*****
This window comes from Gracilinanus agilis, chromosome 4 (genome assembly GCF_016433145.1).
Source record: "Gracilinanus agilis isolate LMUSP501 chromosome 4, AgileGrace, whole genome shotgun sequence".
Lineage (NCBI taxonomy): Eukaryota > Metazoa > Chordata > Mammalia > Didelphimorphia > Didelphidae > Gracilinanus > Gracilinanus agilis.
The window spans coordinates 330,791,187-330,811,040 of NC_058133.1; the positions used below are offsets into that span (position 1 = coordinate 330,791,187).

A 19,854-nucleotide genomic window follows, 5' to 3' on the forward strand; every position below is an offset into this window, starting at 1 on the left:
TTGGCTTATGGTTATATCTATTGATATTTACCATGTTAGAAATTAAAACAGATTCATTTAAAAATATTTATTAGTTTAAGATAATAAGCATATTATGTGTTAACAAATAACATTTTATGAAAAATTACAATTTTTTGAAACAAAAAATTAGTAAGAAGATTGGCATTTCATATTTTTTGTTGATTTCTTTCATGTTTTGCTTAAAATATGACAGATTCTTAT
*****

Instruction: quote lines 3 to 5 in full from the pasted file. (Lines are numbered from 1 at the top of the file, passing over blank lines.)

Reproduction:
Lineage (NCBI taxonomy): Eukaryota > Metazoa > Chordata > Mammalia > Didelphimorphia > Didelphidae > Gracilinanus > Gracilinanus agilis.
The window spans coordinates 330,791,187-330,811,040 of NC_058133.1; the positions used below are offsets into that span (position 1 = coordinate 330,791,187).

A 19,854-nucleotide genomic window follows, 5' to 3' on the forward strand; every position below is an offset into this window, starting at 1 on the left: